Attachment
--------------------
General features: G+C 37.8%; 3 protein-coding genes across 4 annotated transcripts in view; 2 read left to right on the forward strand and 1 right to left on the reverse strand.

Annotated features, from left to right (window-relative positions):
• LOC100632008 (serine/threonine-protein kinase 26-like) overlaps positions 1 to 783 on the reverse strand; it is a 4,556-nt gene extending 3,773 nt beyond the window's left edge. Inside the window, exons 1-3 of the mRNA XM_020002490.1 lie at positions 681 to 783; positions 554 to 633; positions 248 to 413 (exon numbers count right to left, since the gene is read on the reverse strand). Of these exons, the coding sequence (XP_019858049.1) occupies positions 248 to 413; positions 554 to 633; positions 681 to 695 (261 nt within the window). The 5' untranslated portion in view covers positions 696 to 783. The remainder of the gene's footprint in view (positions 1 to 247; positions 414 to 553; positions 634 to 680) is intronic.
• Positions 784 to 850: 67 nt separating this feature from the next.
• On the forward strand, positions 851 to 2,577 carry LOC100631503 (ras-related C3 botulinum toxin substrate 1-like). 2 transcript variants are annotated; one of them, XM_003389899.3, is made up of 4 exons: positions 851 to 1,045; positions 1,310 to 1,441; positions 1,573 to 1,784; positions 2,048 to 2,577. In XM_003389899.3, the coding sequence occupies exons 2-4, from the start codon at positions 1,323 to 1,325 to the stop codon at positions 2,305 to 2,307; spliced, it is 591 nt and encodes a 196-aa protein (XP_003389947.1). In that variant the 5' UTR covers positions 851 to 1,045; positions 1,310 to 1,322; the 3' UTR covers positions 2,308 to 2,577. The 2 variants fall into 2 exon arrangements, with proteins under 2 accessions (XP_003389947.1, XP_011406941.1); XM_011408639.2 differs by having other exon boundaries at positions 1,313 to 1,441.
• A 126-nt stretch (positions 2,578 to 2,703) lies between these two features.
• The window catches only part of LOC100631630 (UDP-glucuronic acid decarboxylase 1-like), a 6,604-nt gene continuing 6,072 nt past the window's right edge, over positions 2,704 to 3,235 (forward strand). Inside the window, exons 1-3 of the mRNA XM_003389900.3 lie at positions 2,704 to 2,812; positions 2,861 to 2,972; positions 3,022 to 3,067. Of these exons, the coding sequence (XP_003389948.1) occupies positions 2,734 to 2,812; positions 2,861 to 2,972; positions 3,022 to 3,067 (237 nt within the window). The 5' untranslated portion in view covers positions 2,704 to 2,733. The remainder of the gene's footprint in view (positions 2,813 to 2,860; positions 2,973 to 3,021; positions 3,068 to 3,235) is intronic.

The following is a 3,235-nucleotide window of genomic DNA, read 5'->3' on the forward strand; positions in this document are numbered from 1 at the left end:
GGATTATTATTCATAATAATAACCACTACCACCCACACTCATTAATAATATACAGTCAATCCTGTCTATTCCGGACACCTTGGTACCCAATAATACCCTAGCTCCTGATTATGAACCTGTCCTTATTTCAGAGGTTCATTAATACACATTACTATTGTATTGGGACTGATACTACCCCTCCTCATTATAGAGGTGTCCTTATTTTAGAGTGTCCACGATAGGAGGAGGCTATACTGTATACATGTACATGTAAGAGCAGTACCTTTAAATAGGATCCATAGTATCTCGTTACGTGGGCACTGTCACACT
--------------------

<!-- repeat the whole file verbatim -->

General features: G+C 37.8%; 3 protein-coding genes across 4 annotated transcripts in view; 2 read left to right on the forward strand and 1 right to left on the reverse strand.

Annotated features, from left to right (window-relative positions):
• LOC100632008 (serine/threonine-protein kinase 26-like) overlaps positions 1 to 783 on the reverse strand; it is a 4,556-nt gene extending 3,773 nt beyond the window's left edge. Inside the window, exons 1-3 of the mRNA XM_020002490.1 lie at positions 681 to 783; positions 554 to 633; positions 248 to 413 (exon numbers count right to left, since the gene is read on the reverse strand). Of these exons, the coding sequence (XP_019858049.1) occupies positions 248 to 413; positions 554 to 633; positions 681 to 695 (261 nt within the window). The 5' untranslated portion in view covers positions 696 to 783. The remainder of the gene's footprint in view (positions 1 to 247; positions 414 to 553; positions 634 to 680) is intronic.
• Positions 784 to 850: 67 nt separating this feature from the next.
• On the forward strand, positions 851 to 2,577 carry LOC100631503 (ras-related C3 botulinum toxin substrate 1-like). 2 transcript variants are annotated; one of them, XM_003389899.3, is made up of 4 exons: positions 851 to 1,045; positions 1,310 to 1,441; positions 1,573 to 1,784; positions 2,048 to 2,577. In XM_003389899.3, the coding sequence occupies exons 2-4, from the start codon at positions 1,323 to 1,325 to the stop codon at positions 2,305 to 2,307; spliced, it is 591 nt and encodes a 196-aa protein (XP_003389947.1). In that variant the 5' UTR covers positions 851 to 1,045; positions 1,310 to 1,322; the 3' UTR covers positions 2,308 to 2,577. The 2 variants fall into 2 exon arrangements, with proteins under 2 accessions (XP_003389947.1, XP_011406941.1); XM_011408639.2 differs by having other exon boundaries at positions 1,313 to 1,441.
• A 126-nt stretch (positions 2,578 to 2,703) lies between these two features.
• The window catches only part of LOC100631630 (UDP-glucuronic acid decarboxylase 1-like), a 6,604-nt gene continuing 6,072 nt past the window's right edge, over positions 2,704 to 3,235 (forward strand). Inside the window, exons 1-3 of the mRNA XM_003389900.3 lie at positions 2,704 to 2,812; positions 2,861 to 2,972; positions 3,022 to 3,067. Of these exons, the coding sequence (XP_003389948.1) occupies positions 2,734 to 2,812; positions 2,861 to 2,972; positions 3,022 to 3,067 (237 nt within the window). The 5' untranslated portion in view covers positions 2,704 to 2,733. The remainder of the gene's footprint in view (positions 2,813 to 2,860; positions 2,973 to 3,021; positions 3,068 to 3,235) is intronic.

The following is a 3,235-nucleotide window of genomic DNA, read 5'->3' on the forward strand; positions in this document are numbered from 1 at the left end:
GGATTATTATTCATAATAATAACCACTACCACCCACACTCATTAATAATATACAGTCAATCCTGTCTATTCCGGACACCTTGGTACCCAATAATACCCTAGCTCCTGATTATGAACCTGTCCTTATTTCAGAGGTTCATTAATACACATTACTATTGTATTGGGACTGATACTACCCCTCCTCATTATAGAGGTGTCCTTATTTTAGAGTGTCCACGATAGGAGGAGGCTATACTGTATACATGTACATGTAAGAGCAGTACCTTTAAATAGGATCCATAGTATCTCGTTACGTGGGCACTGTCACACT